UWF seeking mothers to participate in study on maternal mortality rate
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University of West Florida professors Dr. Meredith Marten and Rosalind Fisher are studying chronic stress among mothers in Pensacola in an effort to learn what stressors could be contributing to poor maternal health outcomes locally. As part of their research, they’re seeking input from local mothers
According to the World Health Organization & the Centers for Disease Control and Prevention, more women die from maternal causes in the U.S. than in nearly all highly-developed countries. Additionally, African-American women are three to four times more likely to die from maternal causes than are white women. Maternal mortality, like infant mortality, is one of the indicators used to evaluate social freedoms, health equity and the strength of health systems on a global scale.
“This research could help identify social determinants of infant mortality as well, since maternal health and infant health are so closely linked,” said Marten, assistant professor of anthropology. “This study is associated with UWF’s Attack Infant Mortality research project which aims to address issues of racial inequities in infant and neonatal health and our research will add ethnographic context to their survey data, which may help potentially describe issues women are having accessing prenatal care and caring for infants.”
In parts of the Gulf South, there has been a large increase in maternal mortality in the last decade, according to reports from Amnesty International and the Journal of Obstetrics and Gynecology.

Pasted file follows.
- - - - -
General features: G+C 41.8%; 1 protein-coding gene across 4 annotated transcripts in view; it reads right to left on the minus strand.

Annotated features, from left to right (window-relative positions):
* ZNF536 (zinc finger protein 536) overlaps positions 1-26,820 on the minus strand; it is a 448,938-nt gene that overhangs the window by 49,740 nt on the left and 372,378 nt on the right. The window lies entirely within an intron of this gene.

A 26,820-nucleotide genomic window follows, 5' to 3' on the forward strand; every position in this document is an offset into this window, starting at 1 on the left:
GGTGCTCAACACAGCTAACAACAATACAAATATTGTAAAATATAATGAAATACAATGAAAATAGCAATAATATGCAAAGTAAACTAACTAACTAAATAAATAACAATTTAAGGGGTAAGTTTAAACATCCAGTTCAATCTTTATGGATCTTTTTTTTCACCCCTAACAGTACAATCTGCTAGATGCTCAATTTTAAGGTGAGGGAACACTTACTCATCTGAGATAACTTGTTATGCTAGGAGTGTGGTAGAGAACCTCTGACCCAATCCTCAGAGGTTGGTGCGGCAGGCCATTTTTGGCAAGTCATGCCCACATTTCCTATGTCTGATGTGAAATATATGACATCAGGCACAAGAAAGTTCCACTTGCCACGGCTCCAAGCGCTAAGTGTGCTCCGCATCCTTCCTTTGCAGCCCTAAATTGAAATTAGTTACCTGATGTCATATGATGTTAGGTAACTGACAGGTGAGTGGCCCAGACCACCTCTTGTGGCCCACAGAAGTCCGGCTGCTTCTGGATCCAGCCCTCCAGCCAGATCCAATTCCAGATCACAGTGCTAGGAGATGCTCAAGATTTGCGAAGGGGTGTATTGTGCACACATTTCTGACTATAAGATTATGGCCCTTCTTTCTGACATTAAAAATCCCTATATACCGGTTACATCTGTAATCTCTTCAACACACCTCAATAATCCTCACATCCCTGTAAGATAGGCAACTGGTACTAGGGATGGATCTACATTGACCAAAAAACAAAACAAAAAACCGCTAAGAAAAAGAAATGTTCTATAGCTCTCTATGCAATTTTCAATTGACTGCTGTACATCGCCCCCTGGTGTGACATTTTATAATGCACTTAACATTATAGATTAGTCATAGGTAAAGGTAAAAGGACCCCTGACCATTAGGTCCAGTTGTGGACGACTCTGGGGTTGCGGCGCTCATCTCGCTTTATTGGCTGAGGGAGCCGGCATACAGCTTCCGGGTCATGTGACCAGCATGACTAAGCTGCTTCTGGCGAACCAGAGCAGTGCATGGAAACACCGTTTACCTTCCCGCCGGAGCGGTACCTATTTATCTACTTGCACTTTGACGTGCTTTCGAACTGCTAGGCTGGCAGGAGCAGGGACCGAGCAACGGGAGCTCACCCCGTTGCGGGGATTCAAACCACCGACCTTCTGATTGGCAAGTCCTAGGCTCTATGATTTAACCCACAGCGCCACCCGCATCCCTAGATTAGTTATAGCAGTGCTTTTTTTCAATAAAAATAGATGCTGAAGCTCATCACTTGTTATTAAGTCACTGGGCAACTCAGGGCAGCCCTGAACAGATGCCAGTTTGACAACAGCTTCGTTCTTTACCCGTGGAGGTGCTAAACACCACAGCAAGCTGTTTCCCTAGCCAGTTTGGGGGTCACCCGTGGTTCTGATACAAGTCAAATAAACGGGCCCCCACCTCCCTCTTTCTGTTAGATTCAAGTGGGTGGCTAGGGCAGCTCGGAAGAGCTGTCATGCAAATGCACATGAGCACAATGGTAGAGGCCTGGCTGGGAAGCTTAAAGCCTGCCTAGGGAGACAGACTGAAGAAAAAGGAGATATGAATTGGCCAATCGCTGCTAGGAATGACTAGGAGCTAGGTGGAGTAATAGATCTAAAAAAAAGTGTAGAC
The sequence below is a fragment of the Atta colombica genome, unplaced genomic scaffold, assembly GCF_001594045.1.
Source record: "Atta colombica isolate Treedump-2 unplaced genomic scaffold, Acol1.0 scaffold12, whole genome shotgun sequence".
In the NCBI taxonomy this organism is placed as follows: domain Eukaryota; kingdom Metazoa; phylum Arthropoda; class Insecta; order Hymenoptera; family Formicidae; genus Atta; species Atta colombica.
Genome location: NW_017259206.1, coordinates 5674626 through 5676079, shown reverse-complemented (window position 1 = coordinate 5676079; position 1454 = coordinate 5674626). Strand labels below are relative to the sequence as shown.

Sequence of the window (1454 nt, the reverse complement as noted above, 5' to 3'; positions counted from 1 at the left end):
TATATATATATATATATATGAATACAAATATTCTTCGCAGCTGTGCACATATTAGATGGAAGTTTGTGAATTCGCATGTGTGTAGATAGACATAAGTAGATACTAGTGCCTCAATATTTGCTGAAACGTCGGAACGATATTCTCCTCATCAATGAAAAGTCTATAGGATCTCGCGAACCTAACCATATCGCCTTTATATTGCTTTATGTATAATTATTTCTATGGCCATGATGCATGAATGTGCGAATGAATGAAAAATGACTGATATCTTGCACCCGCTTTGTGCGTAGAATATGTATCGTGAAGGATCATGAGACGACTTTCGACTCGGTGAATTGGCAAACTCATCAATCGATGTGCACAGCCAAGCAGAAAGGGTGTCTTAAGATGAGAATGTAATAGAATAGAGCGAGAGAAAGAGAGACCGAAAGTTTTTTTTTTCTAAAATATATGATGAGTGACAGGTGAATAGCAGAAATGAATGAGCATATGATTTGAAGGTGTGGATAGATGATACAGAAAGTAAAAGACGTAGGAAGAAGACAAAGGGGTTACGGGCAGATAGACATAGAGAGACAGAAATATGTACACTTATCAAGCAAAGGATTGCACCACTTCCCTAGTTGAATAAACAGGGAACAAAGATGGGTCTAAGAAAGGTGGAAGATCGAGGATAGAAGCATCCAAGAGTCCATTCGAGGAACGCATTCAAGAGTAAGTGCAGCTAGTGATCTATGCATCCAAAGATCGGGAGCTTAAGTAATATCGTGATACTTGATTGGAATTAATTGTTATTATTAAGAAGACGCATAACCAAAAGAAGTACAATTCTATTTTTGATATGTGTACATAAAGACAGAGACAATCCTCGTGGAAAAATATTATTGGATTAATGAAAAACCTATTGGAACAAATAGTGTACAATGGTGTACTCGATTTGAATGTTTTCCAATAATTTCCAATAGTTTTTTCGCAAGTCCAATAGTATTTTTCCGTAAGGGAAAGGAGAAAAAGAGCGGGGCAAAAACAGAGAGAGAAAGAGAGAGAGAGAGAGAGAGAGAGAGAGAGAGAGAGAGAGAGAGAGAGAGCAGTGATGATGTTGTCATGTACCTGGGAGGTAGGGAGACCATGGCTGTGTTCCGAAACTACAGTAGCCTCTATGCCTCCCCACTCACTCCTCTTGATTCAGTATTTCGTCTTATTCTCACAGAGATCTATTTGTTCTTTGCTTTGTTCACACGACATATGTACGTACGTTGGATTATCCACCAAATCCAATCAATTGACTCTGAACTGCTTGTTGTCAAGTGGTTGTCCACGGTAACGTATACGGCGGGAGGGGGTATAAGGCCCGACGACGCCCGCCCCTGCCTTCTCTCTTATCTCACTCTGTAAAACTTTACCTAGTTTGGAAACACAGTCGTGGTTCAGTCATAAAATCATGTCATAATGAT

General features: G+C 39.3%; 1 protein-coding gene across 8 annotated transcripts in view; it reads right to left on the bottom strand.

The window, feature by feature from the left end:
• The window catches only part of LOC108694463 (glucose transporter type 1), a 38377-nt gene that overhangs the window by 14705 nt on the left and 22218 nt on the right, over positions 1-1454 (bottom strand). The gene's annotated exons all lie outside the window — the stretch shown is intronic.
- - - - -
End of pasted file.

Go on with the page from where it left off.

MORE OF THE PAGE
The exploratory study will examine whether stressors like poverty, racism, discrimination, violence, and domestic abuse correlate with mother’s deaths, African-American mothers, in particular, and contribute to poor health outcomes in Escambia County.
UWF researchers are conducting interviews with mothers, who have at least one child and are between the ages of 18 and 55. Interviews will take place in a private room at Woodland Heights Community Resource Center, Fricker Center or UWF. Interviews will take about an hour and a half and will explore the social factors and sources of stress that affect participants.
“We are particularly interested in what women can tell us about social factors that have affected their overall health and well-being,” said Fisher, lecturer in sociology. “What has been a source of stress for them and what or who has helped them reduce their stress? What role do they see physicians and other medical staff, their own family members and others playing in their well-being and health during and after their pregnancy?”
The increase in maternal mortality is a health crisis that has received very little national or local attention, according to Fisher. Identifying which stressors contribute to chronic stress and the higher risk of cardiovascular disease locally is a principal goal of the UWF research.
“This study may help to change that, at least locally, and give our exploratory study the information we need to advocate for policy or program revisions,” Fisher said. “It may also give us an opportunity to connect with women who could use some old-fashioned sisterhood support.”
Research participants will receive a $20 gift card to Walmart, Public, Target or CVS. If you are interested in participating in the study, call 850.857.6277 to schedule an interview or email firstname.lastname@example.org.